The survey also identifies a Super Jocks category, comprising fans who are relatively young (average age: 33.5 years) and ethnically diverse (30 percent non-white) and with the most positive outlook on their lives: 59 percent of Super Jocks say they are “extremely” or “very happy,” which is 13 percentage points above the survey’s average. Eighty-nine percent of these fans said they have interacted with sponsors online by participating in a promotion of some sort, the highest rate of any group of fans.

    Interest in personal interaction, such as player meet-and-greets and behind-the-scenes tours, by this group of fans is one of the key findings of the study for CMOs, according to Jeff Eccleston, vice president and group director of Sponsorship Research International, Team Epic’s research arm.

    “We set out on this research study as many marketers were trying to better understand how the consumer behaves in the ‘new age’ of sports marketing,” Eccleston said. “We discovered a treasure trove of findings, but none more so than the importance of intimacy. The delivery of ‘never been done before’ intimate moments will more likely ensure the delivery of results.”

    Norwalk, Conn.-based Team Epic is a division of London-based Aegis Media and was created in 2010 with the merger of two existing Aegis entities: Velocity Sports & Entertainment and experiential marketing unit Vivid Marketing. Team Epic clients include AT&T, FedEx, IBM, Sports Illustrated, Procter & Gamble, and Samsung.

    The project here stands as the first agency research effort that aims to link pyschographics with fan behavior while also considering fans’ outlook on current events and personal issues, such as income and job stability. Octagon in 2005 launched its Passion Drivers study, a research program that factors psychographics such as “sense of belonging” and “nostalgia” to quantify the emotional connection that fans have with sports, music and entertainment. The Team Epic project adds societal considerations from the respondents, such as their thoughts on the economy and on their jobs.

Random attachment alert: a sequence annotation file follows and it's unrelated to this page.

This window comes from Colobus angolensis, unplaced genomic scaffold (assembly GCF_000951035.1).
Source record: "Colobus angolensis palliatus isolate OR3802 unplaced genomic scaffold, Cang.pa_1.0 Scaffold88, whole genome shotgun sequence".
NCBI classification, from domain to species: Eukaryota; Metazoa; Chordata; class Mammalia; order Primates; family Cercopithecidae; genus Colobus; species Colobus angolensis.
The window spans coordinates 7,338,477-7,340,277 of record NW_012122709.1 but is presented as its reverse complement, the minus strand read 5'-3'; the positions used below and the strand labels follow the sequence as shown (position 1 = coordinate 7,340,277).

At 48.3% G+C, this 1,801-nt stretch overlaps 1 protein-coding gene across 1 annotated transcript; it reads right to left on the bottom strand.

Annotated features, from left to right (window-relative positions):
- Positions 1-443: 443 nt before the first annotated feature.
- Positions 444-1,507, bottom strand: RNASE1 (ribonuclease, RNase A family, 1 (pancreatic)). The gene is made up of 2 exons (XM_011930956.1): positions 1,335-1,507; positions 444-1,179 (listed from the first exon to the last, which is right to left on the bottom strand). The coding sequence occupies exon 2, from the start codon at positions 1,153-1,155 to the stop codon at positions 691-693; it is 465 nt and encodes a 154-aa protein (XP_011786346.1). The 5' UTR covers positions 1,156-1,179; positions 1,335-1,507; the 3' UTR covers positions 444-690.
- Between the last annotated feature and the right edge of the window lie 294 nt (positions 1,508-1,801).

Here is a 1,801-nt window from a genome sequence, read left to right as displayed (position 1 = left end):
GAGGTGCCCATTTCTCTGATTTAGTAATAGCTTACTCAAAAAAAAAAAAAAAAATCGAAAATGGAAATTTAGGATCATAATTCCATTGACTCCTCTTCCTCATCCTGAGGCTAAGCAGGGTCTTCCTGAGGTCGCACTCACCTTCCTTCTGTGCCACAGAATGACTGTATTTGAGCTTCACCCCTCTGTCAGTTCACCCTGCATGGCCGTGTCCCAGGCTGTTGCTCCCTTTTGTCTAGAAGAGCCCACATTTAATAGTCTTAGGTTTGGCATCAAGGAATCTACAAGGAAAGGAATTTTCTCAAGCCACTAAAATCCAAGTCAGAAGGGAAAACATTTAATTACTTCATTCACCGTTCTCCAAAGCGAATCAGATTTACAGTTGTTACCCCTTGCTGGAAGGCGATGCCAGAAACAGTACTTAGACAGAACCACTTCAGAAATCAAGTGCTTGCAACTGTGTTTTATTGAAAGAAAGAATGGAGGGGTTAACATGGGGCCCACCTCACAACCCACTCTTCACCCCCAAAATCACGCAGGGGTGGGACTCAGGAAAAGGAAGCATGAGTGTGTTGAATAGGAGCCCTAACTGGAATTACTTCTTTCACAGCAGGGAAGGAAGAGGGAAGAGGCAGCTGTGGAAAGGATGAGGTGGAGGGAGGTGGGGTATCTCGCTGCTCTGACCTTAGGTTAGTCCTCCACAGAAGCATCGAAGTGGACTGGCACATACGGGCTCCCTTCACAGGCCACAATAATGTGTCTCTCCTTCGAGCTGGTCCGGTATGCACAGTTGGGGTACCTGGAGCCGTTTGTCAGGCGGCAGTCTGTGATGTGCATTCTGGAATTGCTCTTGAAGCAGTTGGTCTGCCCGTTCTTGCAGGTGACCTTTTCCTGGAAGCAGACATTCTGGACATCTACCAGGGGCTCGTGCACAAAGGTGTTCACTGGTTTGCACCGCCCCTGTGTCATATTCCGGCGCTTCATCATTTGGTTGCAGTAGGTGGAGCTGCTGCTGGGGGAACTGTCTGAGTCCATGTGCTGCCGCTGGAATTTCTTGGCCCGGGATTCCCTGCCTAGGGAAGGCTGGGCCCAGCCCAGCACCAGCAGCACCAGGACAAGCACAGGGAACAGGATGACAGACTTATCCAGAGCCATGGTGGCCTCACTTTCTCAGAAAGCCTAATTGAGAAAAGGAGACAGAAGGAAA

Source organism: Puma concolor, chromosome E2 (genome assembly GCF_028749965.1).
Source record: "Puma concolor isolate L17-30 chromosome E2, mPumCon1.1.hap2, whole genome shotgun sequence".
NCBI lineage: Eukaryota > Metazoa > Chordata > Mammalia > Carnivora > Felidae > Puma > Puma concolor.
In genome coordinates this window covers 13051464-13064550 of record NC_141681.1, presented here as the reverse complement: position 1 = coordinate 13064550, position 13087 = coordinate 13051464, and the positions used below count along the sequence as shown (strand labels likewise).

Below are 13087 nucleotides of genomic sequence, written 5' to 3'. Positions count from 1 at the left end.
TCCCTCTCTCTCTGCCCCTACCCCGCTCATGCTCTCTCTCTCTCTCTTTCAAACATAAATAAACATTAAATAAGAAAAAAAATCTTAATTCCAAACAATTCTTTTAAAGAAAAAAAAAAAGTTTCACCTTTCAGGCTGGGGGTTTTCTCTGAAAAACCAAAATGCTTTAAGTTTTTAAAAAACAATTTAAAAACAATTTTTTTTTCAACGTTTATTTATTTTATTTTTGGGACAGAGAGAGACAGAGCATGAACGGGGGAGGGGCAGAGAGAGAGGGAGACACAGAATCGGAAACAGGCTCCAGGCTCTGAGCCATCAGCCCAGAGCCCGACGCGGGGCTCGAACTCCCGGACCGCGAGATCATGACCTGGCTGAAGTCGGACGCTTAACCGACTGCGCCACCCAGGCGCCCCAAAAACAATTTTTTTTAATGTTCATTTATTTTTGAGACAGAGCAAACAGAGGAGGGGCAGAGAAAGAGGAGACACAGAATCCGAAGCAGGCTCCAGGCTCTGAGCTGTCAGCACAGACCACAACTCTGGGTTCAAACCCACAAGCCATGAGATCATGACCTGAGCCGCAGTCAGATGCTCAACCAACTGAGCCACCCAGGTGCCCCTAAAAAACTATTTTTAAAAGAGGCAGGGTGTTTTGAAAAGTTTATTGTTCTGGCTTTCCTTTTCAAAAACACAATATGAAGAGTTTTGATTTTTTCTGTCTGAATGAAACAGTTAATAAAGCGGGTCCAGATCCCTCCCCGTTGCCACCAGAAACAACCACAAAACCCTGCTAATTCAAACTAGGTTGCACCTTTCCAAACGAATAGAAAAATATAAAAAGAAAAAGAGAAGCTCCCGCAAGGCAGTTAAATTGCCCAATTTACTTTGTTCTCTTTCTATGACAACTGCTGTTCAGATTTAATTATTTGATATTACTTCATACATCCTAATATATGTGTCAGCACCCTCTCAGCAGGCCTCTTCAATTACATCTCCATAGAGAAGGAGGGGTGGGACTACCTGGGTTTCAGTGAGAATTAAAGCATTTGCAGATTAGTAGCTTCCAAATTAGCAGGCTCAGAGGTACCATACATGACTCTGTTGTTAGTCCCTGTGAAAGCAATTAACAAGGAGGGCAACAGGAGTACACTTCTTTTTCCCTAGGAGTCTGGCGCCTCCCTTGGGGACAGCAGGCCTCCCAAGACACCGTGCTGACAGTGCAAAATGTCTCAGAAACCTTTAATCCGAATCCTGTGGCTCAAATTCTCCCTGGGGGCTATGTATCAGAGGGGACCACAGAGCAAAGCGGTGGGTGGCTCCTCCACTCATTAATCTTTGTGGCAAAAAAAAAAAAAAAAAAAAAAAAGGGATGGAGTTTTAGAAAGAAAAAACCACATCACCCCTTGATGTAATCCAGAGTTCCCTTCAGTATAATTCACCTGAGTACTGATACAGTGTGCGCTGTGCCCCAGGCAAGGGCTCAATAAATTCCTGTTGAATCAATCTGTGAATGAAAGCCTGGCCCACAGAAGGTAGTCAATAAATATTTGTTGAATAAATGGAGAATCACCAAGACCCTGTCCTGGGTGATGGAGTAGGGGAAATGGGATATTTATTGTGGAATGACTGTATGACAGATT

In the study, before any sports-related questions were posed, participants were asked to do a self-evaluation of their current personal outlook. These questions aimed to assess the 2,750 respondents on elements such as their “level of happiness” and “state of mind.” Participants also were asked to gauge how they would describe themselves now compared to recent years, considering words such as “anxious,” “hopeful,” “overwhelmed” and “relaxed.” The respondents further rated their level of concern about specific non-sports topics, such as their employment status, health care and fuel costs, and they were asked about their passions and hobbies beyond sports.

    It’s at that point that the survey segued into questions regarding the participants’ attitudes toward sports and the role sports plays in their lives personally as well as in society overall. Questions involving media use, technology and sponsorship considerations followed. Sample statements for assessment included “I have no problem with sponsorship on jerseys or the field of play,” and “I get most of my sports news through social media.”

    One brand-side marketer who represents a company that is not a Team Epic client, nor had he seen the results of the survey, said the more data, the better. Justin Reckamp, marketing analyst for State Farm’s national sponsorships, said understanding the mindset of consumers is key.

    “State Farm looks at psychographic information while planning activation,” he said. “Our goal is to enhance the fan experience, and you have to know what is important to them emotionally in order to create impactful activations. The ability to offer a unique and customized experience to a fan that [we] otherwise would be unable to secure has been impactful for State Farm.”

    Among other results of the survey: